The document, in particular, allowed Chinese issuers to keep their securities included in the US stock exchange lists.

Last week, US authorities imposed sanctions on those responsible for the persecution of Uighur Muslims in China’s Xinjiang Uyghur Autonomous Region. And the president himself warned that the second part of the trade deal between the countries hangs in the balance.

“I’m not interested in negotiations with China right now,” Trump said on July 15. At the same time, the American president added that he still highly appreciates the “first phase of the deal” concluded in January.

However, relations with China, he said, deteriorated shortly thereafter due to the development of the coronavirus pandemic: “The ink had not yet dried before it hit us with an epidemic.”

The political and economic offensive against China at that time was carried out overseas. This week, the US National Security Advisor Robert O’Brien spent several days in Paris, where he tried to “synchronize watches” with his colleagues from France, Britain, and Germany on the most important issues of world politics, primarily on relations with China. In particular, they talked about establishing supply chains and deploying fifth-generation 5G networks in Europe – the American side tried to persuade partners to refuse the services of the Chinese company Huawei, which Washington recognized as a threat to national security. About this in the article What slows down the launch of 5G in Ukraine and the world.

Britain managed to persuade, it banned Huawei from taking part in the deployment of 5G networks in the country, deciding to completely exclude the company’s equipment from the relevant infrastructure by 2027.

For a company that has been operating in the United Kingdom for 20 years, this is a significant blow: Europe accounts for a quarter of all Huawei’s sales.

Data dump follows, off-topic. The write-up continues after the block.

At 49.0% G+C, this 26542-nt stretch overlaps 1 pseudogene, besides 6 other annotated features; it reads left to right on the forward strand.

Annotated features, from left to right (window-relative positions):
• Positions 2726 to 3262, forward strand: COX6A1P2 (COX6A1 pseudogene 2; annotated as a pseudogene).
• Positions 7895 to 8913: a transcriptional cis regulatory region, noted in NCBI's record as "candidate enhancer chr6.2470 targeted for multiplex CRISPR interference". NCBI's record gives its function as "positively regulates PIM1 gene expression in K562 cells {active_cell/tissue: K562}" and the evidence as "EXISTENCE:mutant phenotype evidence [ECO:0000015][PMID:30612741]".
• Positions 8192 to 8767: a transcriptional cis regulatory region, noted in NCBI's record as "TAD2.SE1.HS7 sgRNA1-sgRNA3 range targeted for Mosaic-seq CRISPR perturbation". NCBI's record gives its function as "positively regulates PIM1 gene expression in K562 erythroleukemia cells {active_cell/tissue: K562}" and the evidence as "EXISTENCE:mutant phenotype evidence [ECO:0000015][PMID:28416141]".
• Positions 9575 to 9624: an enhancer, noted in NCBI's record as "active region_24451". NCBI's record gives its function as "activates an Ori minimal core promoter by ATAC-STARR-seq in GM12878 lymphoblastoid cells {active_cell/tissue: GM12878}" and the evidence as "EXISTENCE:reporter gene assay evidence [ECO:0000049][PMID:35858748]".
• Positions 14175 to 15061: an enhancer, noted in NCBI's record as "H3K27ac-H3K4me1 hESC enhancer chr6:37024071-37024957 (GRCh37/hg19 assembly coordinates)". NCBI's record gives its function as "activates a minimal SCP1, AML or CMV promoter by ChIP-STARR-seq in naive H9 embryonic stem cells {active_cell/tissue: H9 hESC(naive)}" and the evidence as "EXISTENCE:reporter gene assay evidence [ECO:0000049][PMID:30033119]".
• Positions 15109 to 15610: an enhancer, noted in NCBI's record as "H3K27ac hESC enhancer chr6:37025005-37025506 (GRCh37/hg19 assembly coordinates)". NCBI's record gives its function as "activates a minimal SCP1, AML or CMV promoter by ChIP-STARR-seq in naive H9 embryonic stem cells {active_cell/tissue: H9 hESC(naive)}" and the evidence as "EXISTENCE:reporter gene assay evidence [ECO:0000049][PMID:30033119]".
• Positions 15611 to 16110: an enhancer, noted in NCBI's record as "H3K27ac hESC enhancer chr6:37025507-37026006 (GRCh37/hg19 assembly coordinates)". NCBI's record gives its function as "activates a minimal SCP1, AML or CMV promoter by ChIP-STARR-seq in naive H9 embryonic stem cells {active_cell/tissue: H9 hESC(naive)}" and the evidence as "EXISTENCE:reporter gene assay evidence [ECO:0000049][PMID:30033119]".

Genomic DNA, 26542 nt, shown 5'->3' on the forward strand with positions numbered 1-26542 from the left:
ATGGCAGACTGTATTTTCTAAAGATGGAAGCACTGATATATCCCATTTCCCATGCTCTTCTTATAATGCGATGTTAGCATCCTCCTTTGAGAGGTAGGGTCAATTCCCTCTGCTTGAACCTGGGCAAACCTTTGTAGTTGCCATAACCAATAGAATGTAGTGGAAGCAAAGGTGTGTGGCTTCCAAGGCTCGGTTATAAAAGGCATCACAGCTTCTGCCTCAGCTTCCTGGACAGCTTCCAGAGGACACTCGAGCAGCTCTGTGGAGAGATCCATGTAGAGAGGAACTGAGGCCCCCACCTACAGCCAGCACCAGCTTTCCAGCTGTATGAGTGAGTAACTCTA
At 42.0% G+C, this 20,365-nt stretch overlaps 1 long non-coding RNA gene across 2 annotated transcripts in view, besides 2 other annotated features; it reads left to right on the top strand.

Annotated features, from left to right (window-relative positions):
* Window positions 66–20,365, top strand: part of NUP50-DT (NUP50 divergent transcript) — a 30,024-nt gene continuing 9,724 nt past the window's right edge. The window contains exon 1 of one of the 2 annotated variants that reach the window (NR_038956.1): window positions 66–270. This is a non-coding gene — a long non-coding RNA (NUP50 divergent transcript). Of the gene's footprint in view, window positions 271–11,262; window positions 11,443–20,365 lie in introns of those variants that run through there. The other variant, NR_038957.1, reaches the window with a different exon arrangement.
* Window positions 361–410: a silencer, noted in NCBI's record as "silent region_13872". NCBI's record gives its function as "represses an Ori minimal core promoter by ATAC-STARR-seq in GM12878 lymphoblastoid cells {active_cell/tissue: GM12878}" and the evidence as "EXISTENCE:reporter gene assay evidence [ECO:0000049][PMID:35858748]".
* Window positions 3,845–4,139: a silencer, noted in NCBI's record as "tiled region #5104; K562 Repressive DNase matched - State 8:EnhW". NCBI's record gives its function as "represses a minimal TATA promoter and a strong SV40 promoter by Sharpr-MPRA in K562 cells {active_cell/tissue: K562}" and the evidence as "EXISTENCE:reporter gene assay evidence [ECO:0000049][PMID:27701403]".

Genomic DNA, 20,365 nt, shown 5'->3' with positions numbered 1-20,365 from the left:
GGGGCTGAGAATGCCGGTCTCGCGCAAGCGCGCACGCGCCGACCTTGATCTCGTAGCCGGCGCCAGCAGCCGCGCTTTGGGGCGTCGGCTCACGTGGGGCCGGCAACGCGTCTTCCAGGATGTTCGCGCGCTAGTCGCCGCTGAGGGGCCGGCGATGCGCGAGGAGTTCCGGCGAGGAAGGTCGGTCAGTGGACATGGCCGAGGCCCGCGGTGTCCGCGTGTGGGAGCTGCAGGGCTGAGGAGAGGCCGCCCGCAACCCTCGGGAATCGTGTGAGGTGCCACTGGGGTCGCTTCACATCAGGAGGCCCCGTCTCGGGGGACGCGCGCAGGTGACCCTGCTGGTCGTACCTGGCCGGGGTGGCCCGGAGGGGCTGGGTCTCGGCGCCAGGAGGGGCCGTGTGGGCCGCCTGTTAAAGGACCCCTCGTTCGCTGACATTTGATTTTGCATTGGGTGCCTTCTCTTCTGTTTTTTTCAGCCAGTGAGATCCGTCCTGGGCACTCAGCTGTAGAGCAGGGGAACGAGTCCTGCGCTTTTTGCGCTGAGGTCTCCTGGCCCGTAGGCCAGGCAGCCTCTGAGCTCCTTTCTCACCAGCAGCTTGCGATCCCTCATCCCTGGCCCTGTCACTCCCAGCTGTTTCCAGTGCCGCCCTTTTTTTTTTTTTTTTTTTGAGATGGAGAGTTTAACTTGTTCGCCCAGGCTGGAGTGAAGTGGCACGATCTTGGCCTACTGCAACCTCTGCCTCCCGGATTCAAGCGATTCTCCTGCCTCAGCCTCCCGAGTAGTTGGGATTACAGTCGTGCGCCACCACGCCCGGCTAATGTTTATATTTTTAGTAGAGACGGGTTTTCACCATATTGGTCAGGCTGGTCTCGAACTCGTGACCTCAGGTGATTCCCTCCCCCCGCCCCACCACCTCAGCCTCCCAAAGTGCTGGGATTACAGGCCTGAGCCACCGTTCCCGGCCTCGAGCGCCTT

The French and German authorities strongly opposed such a ban, but the pressure on them is growing. After all, back in January, the UK did not speak about the ban on Huawei either.

Meanwhile, China’s economy became the first in the world to show growth since the outbreak of the pandemic. China’s GDP grew 3.2 percent in the second quarter of 2020 compared to the same period a year earlier, according to the National Bureau of Statistics of the PRC.

The highest quarterly growth was shown by agriculture and industry. The service sector grew at a slower pace. Retail sales were down from the first quarter but showed signs of recovery.

“Generally speaking, the national economy began to overcome the negative effect of the epidemic in the first half of the year and showed a moment of recovery growth and gradual recovery,” the report says.

The growth rate of the Chinese economy, however, will be the weakest on record, Reuters notes.

In the first quarter, China’s GDP contracted 6.8 percent compared to the same period last year, the largest drop since the 1960s. Now in China, most of the quarantine restrictions have been lifted, businesses and shops are working again.

Due to the pandemic, the US economy completed its longest development in history in February and entered a recession. In the first quarter, US GDP fell 4.8 percent. The unemployment rate rose from a record low of 3.5 percent in February to 14.7 percent in April and 13.3 percent in May.

The deficit of the US state budget in June increased by 864 billion to $ 2.7 trillion. For the whole of 2019, the deficit grew by nine billion.

Last week, the head of the Federal Reserve Bank of Atlanta, Rafael Bostic, warned that the US economic recovery was in jeopardy.